Taboo Or Not Taboo . That Is The Question


Taboo or Not Taboo ... That is the Question ...<small>by I.J. SINGH</small>

With apologies to Will Shakespeare ...

The first response to the title of this essay is predictable: certainly there are no food taboos in Sikhism.

This is after all a young, modern, vibrant faith, very practical in its doctrines and sensible in its beliefs. But there is always a hooker.

What set me thinking about food restrictions was something that happened about twenty-five years ago; I have heard periodic echoes of the issue over the years. For about three months, I was the Secretary of our major, and at that time the only, gurdwara in New York. We used to meet once a month, then it became once a week.

More regular in attendance than any others were some young, single Sikhs, mostly students, living in the city. I think what attracted them was the socializing and the free community lunch that always followed the service. I could relate to that and to them. Often we would spend half a Sunday at the gurdwara and then gather at someone's apartment to shoot the breeze and solve the problems of the world.
One day a group of young friends volunteered to provide the community lunch following the weekly service. Of course, they would not prepare a traditional meal but offered to serve ham and cheese sandwiches instead. I thought it was a great idea. When I broached the management committee however, all hell broke loose. How could I think of sandwiches, I was asked? I offered pizza but the reaction was not much better. I was told in no uncertain terms that the meal must be a simple Punjabi meal - vegetables, beans, unleavened flat bread (chappaties). Rice could be added or substituted for the bread, if necessary. Accompaniment of pickle and a good dessert would round up the menu. The preparations did not have to be simple and, depending upon the host, could be elaborate, but the menu was to be strictly vegetarian and under no circumstances was it to depart substantially from the traditional Punjabi meal.

I too adore Punjabi food and more so with each passing year that I live outside a Punjabi milieu. But I wonder at the unwritten code on food proscription that seems to operate at Sikh gatherings. Where in Sikh history or theology does it say that all meals are to be vegetarian or prepared in a particular way? And following religious services at homes I have partaken of community meals which were so extensive and elaborate that they would rival the spread at the fanciest restaurant.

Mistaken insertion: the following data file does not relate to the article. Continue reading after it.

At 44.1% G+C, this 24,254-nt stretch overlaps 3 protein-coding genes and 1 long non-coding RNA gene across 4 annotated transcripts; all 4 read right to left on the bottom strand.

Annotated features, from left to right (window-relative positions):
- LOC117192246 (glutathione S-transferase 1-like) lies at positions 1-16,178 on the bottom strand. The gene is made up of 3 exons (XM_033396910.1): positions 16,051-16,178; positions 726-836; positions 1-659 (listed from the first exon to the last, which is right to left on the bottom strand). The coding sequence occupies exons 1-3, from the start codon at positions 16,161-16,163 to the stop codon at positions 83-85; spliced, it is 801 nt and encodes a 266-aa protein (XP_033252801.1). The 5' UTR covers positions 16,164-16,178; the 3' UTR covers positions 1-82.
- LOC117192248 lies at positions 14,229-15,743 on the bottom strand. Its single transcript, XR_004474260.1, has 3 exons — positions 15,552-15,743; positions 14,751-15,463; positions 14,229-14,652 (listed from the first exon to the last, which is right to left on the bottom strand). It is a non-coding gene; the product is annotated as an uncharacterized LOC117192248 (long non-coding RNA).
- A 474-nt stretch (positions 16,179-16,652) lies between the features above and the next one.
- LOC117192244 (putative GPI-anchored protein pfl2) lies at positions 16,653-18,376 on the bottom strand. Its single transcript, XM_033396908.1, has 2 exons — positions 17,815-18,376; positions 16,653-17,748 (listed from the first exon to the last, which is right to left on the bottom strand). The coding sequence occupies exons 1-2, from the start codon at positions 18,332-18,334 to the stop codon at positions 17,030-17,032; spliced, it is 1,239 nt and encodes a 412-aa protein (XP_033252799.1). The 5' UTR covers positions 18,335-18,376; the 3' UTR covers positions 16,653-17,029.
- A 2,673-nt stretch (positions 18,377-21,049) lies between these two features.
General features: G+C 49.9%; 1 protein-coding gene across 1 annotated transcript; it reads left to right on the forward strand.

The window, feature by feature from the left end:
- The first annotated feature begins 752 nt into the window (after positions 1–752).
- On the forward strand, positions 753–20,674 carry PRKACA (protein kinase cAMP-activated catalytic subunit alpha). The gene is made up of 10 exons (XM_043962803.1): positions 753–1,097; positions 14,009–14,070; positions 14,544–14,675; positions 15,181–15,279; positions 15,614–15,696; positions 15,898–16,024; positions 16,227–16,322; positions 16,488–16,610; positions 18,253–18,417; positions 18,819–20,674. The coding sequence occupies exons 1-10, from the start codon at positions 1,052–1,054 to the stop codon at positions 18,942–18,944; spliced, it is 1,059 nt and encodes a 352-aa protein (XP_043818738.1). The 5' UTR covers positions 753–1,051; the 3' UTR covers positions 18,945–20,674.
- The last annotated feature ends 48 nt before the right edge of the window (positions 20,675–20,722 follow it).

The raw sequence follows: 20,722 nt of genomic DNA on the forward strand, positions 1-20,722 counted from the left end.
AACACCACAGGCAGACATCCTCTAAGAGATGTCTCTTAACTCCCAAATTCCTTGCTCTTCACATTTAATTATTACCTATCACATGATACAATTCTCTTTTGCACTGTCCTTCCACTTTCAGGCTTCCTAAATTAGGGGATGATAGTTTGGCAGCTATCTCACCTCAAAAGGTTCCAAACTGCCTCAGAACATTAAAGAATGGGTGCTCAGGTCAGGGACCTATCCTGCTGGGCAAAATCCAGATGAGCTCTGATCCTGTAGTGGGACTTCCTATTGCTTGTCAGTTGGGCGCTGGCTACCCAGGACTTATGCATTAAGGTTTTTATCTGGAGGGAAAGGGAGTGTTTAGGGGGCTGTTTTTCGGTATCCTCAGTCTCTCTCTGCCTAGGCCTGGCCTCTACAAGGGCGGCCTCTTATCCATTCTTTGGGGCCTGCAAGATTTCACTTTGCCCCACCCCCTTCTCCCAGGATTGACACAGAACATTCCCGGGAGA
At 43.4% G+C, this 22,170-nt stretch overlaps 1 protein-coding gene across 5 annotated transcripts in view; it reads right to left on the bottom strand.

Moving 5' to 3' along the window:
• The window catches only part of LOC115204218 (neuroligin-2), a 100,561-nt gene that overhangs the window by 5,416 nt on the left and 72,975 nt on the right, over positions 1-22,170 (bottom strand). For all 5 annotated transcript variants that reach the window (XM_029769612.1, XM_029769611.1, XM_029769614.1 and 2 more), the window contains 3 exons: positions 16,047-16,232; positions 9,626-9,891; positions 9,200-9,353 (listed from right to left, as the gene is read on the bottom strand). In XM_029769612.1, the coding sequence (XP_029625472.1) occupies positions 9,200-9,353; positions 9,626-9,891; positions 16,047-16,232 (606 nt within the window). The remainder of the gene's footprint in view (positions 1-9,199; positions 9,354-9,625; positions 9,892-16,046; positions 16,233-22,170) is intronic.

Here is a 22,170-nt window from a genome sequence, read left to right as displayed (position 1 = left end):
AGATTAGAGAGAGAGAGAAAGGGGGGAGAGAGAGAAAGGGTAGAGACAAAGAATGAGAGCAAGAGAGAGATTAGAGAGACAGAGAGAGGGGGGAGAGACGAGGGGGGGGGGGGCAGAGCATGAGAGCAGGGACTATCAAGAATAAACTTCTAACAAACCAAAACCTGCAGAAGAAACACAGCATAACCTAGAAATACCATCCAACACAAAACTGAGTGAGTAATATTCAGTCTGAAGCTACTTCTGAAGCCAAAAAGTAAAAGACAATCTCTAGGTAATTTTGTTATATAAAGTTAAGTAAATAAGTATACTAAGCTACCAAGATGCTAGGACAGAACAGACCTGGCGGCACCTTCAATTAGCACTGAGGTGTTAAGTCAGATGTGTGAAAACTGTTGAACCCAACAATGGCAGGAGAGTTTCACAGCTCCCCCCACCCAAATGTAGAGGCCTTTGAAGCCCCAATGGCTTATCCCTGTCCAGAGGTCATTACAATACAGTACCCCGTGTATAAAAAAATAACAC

Such a feast raises the obvious question: Is that what the Guru intended when he initiated the concept of a community meal (langar) following a religious service?

History provides us some sensible ways of looking at what we believe and what we actually do.

Indeed Sikhs observe no food taboos as are found among the Jews, Muslims or Hindus, among others. Of the two dominant religions in India, the Hindus eat no beef while the Muslims will not come near pork. The Sikhs find common ground by finding both kinds of flesh acceptable. It is true nevertheless, that a great majority of Sikhs do not eat beef since many of them come from a Hindu background. In fact in Punjab, before India was partitioned in 1947, neither beef nor pork was easily available in deference to the strong beliefs of the two majority religions. Also many if not most Hindus are obligatory vegetarians. Observing Jains eat no eggs or onions either.

Consequently, most Sikhs never acquired a taste for either beef or pork but are content with chicken, mutton or lamb. Landlocked Punjab does not have much of a variety in fish, but it is enjoyed in the limited quantity that it is available.

Throughout Sikh history, there have been movements or subsects of Sikhism which have espoused vegetarianism. I think there is no basis for such dogma or practice in Sikhism. Certainly Sikhs do not think that a vegetarian's achievements in spirituality are easier or higher. It is surprising to see that vegetarianism is such an important facet of Hindu practice in light of the fact that animal sacrifice was a significant and much valued Hindu Vedic ritual for ages.

Guru Nanak in his writings clearly rejected both sides of the arguments - on the virtues of vegetarianism or meat eating - as banal and so much nonsense. Nor did he accept the idea that a cow was somehow more sacred than a horse or a chicken. He also refused to be drawn into a contention on the differences between flesh and greens, for instance.

History tells us that to impart his message, Nanak cooked meat at an important Hindu festival in Kurukshetra. Having cooked it, he certainly did not waste it, but probably served it to his followers and ate himself. History is quite clear that Guru Hargobind and Guru Gobind Singh were accomplished and avid hunters. The game was cooked and put to good use, to throw it away would have been an awful waste.

Sikhs also do not respond to the Semitic commandment on avoiding animals with cloven hoofs. And one Semitic practice clearly rejected in the Sikh code of conduct is eating flesh of an animal cooked in a ritualistic manner; this would mean kosher and halal meat. The reason again does not lie in religious tenet but in the view that killing an animal with a prayer is not going to ennoble the flesh. No ritual, regardless of who conducts it, is going to do any good either to the animal or to the diner. Let man do what he must to assuage his hunger. If what he gets, he puts to good use and shares with the needy, then it is well used and well spent, otherwise not.